Crazybaby Air Nano Earbud Review

Airpods killer?

The Air Nano earbuds from Crazybaby are basically the answer to the Apple Airpods, and they do seem to improve on Apple's design quite a bit at first look. But while aesthetics are good and all, do these little buds win the sound war? We tested these like crazy, and here's what we found.


Crazybaby launched a campaign on Indiegogo, and boy, did they knock it out of the park. They made almost three million dollars, which was like a million percent more than they were initially trying to raise, so money should not have been an issue with development here. The "true wireless" earbuds come in ten different colors (!!), and for the purposes of the review, we were sent a muted green pair called "Volt Green". They look nice enough, although if you want a "low key" earbud, these are not them; not only are the colors pretty bright in general, the earbuds have a muted light pulse that draws further attention to them. Personally, I appreciated the high profile, so when people tried to talk to me, they could clearly see I was listening to music, allowing me to ignore them without a lot of fuss. Score.


The earbuds are definitely cool looking, and I am a big fan of the case. The earbuds are held inside with magnets, and there is a satisfying "click" when you drop them into the little grooves they sit in. You shut the case, which resembles a large pill capsule, then plug the whole shebang into the wall via the enclosed charging cord to charge em up. Sliding the case open and shut is similarly satisfying, although I wonder if the case will get loose after extended use. The battery tended to last around three hours of listening time for us.

Controls & Feel

Normally, I would make these two categories separate, but here, they are tied pretty close together, due to the way you control them. First, you turn them on by holding each earbud's "butt", or the part that sticks out of your ear. You can turn them off by holding the left bud for three seconds. I was one of those testers that had a bit of a problem connecting these to my phone, since they just wouldn't show up when I scanned for them. A little troubleshooting, a quick google search and a reset and I was in business. Unfortunately, I had problems keeping them connected as well.

If you are sitting relatively still at home, you should be fine, but while riding my bike down the road, I needed to keep my phone in my front pocket vs my back pocket, because I would get pretty consistent connectivity issues, which was disappointing. Often, it would just be one earbud losing the connection (the right one), which I found odd, although it was generally the one on the opposite side of the pocket I had the phone in. Once I had the phone in my front pocket, connectivity issues went down drastically.


Another problem about these earbuds lies with the way they are controlled. You press the ends of the earbuds to control them, and on paper, it's a great (and rather obvious) system: when music is playing, one tap on the right earbud will pause and resume a song, two presses will skip the song, and three taps will skip backwards on your playlist. If you are using these for calls (call quality was pretty iffy overall for most of the calls I tried), you control everything with the left earbud, one tap to answer/hang up and two taps to bring up whatever Siri-style Skynet AI you're using. Oddly, there are no volume controls, so you'll have to use your device for that.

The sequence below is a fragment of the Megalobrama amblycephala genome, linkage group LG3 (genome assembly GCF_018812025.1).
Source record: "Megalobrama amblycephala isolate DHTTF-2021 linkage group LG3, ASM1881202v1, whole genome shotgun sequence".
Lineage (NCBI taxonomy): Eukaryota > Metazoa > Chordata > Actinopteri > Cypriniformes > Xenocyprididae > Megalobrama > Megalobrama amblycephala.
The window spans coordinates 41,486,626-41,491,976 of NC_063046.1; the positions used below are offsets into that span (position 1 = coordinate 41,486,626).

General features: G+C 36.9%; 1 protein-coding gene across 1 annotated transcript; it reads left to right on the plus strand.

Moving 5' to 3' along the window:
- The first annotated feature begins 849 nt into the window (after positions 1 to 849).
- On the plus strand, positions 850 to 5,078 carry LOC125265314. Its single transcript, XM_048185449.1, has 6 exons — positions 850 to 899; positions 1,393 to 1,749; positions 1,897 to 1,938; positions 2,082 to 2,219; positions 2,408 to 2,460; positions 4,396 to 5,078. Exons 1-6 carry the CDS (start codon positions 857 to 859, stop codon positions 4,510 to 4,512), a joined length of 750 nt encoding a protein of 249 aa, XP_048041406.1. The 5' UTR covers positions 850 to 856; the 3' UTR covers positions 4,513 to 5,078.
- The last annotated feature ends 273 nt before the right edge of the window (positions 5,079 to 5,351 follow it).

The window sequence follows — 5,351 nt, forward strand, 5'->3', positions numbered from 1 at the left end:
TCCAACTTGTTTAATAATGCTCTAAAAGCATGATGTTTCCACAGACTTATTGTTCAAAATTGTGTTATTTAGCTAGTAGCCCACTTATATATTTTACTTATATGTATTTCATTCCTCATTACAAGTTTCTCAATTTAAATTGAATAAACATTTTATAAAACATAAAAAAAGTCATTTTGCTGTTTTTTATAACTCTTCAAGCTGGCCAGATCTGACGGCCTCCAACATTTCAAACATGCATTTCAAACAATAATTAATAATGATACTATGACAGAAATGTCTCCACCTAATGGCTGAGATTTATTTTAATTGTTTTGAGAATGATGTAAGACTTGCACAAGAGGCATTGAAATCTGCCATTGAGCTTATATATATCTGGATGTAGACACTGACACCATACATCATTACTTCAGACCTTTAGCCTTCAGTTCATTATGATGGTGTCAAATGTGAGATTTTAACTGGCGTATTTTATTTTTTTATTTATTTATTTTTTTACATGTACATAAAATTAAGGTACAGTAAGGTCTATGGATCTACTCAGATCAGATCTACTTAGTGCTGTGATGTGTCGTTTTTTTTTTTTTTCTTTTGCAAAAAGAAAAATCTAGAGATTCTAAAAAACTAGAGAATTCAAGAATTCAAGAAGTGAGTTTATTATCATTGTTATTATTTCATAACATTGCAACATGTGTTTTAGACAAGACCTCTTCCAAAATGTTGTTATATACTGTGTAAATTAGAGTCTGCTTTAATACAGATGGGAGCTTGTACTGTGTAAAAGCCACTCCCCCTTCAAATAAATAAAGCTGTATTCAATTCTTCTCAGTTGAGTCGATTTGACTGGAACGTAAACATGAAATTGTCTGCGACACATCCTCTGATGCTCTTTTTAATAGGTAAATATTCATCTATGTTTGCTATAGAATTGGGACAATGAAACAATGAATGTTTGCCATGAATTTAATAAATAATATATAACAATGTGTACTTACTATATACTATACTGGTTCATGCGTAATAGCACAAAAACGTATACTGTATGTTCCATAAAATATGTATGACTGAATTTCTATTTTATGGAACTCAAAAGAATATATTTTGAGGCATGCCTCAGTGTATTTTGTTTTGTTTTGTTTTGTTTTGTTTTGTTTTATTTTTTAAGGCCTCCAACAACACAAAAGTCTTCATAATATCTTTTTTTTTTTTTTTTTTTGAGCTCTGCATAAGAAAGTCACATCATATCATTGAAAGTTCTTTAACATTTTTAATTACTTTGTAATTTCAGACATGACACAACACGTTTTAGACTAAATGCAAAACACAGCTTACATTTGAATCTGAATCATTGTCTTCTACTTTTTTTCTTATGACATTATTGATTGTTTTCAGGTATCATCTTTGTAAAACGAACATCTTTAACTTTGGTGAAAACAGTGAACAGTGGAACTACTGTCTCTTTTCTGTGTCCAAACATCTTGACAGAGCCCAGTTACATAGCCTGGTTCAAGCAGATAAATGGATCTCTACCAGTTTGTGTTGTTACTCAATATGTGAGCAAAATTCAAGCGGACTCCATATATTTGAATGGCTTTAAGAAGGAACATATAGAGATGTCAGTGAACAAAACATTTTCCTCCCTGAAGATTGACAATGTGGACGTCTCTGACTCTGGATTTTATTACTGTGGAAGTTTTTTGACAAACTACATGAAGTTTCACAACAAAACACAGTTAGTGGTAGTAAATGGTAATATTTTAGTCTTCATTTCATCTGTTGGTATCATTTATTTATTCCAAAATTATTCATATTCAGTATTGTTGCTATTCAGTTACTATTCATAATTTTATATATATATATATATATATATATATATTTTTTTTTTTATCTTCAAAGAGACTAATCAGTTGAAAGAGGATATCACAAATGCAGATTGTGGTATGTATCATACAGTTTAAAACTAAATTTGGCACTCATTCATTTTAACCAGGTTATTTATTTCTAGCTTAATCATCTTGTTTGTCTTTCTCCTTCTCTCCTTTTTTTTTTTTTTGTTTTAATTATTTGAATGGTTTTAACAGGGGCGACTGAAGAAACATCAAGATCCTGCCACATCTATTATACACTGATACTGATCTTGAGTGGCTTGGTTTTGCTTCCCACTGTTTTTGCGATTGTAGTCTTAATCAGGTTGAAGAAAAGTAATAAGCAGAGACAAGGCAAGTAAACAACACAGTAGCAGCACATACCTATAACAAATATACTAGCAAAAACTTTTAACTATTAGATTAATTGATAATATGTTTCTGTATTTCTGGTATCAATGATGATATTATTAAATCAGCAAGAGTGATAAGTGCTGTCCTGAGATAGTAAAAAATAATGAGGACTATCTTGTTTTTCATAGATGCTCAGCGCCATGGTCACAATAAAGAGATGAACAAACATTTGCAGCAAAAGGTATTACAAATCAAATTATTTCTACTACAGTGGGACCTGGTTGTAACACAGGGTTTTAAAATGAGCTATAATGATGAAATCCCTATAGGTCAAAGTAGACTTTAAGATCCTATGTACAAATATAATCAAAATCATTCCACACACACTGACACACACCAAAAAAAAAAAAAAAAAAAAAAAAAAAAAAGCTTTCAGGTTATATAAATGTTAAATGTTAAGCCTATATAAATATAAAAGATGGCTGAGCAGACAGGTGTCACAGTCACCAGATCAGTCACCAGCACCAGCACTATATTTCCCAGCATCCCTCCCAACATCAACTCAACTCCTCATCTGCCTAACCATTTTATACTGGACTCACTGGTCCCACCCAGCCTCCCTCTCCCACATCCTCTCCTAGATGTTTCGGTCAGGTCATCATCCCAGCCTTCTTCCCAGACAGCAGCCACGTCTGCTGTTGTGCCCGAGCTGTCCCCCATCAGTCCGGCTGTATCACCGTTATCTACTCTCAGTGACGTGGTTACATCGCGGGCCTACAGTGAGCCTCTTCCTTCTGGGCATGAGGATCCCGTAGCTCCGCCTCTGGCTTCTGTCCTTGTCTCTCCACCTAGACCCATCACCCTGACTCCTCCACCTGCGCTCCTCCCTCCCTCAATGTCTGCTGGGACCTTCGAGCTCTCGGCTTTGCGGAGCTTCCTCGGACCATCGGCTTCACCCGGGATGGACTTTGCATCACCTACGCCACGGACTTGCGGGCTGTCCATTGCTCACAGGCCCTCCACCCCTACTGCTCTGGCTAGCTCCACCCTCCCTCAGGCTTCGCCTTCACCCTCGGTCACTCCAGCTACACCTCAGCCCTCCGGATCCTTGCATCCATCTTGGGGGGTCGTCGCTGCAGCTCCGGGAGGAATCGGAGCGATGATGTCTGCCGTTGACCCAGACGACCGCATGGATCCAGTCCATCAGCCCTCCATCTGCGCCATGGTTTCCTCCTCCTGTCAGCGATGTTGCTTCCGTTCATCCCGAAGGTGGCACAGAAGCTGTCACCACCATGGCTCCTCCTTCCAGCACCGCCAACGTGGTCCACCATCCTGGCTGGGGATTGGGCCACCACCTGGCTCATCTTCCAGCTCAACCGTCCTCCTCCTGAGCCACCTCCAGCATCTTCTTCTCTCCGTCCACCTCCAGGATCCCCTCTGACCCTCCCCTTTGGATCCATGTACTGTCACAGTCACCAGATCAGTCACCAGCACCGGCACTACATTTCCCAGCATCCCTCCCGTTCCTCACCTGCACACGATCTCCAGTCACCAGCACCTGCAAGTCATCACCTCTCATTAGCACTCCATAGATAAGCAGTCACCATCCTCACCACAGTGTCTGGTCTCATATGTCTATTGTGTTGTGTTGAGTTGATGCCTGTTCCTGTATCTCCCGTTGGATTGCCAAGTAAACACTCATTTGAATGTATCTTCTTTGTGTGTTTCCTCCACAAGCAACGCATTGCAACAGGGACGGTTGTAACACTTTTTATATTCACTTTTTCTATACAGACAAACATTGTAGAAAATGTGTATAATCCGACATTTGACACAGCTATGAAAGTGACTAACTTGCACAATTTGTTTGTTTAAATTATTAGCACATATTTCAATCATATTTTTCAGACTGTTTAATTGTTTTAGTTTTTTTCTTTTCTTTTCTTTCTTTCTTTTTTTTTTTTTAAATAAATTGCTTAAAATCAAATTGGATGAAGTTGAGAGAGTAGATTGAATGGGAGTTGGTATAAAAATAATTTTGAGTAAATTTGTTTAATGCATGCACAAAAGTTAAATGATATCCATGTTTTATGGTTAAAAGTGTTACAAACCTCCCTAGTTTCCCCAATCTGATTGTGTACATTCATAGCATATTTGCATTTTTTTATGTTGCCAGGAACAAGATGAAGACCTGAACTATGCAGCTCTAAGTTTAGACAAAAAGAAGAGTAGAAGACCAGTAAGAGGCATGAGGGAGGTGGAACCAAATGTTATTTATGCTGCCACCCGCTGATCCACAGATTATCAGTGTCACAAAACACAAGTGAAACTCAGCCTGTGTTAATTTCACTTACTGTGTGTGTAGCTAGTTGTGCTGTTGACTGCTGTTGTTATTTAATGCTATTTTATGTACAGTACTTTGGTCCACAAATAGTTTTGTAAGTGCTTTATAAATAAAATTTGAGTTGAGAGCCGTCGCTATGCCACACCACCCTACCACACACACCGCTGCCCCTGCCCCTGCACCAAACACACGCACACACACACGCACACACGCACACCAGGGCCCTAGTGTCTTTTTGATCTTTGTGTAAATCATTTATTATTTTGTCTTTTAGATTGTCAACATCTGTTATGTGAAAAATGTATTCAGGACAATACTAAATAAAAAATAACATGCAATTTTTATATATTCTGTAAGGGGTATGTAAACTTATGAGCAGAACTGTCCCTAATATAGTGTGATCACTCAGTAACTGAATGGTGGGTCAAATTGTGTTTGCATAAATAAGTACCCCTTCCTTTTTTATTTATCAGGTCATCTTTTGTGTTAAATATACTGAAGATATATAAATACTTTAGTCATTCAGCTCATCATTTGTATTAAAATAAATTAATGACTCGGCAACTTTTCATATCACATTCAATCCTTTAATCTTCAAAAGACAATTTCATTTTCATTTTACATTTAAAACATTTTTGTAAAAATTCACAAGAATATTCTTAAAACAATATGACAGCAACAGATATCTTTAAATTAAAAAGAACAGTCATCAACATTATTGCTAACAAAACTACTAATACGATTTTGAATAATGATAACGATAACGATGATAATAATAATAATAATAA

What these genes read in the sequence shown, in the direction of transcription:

The main problem with this system is that every time you use the controls, you end up pushing the earbuds a little deeper into your ears. The few times they slipped loose (the fit is generally nice and snug), I would have to be very aware of what I was doing, since just casually pushing them back in would often result incidentally switching the track or turning them off. This was a definite problem for me, since I would have the buds sitting just right, and then need to re-seat them in my ears due to changing a song. They also sit rather heavy in the ears, but not so much that they made my ears sore. If you had, say, a workout playlist, these will stay put, and if you don't have to change the song a bunch, you can pretty much leave em where they are.


The sound on these is just ok, and honestly, for "truly wireless" earbuds at around a $100, it's roughly where I thought it would be. The highs are there, but not super clear, so depending on the style of music you are listening to, you may need to click the volume down a little. There isn't a ton of bass to balance the highs out either, so a lot of songs, especially metal, ended up sounding a bit tinny. Rap was somewhat similar, again due to the lack of bass, which isn't terrible (especially for the size of the buds), just lacking. You do have to expect that something with the word "nano" in the name will have small sound, and with that in mind, the bass is acceptable. However, without the backbone of strong bass, the vocals came off as too high, and I ended up clicking down the volume a few notches to certain songs to make the track sound better. The mids are not terrible by any means, but I wished there was just a more cohesive sound over all. The bass was muddy and the highs were often too high, and I rarely found a song that I was super pleased to be listening to on these without turning down the volume a bit, and I rarely listen very loud in the first place. 


In the end, these performed about as expected. They are on par with the Airpods, and I would even say they have a slight edge overall. The aesthetics of the buds and case are great, but unfortunately, the controls are a pain, since you will end up jamming the buds slowly into your ears with every click. If you are looking for an alternative to the Airpods, these will absolutely do, but I would recommend spending a little bit more and stepping up to the next tier.

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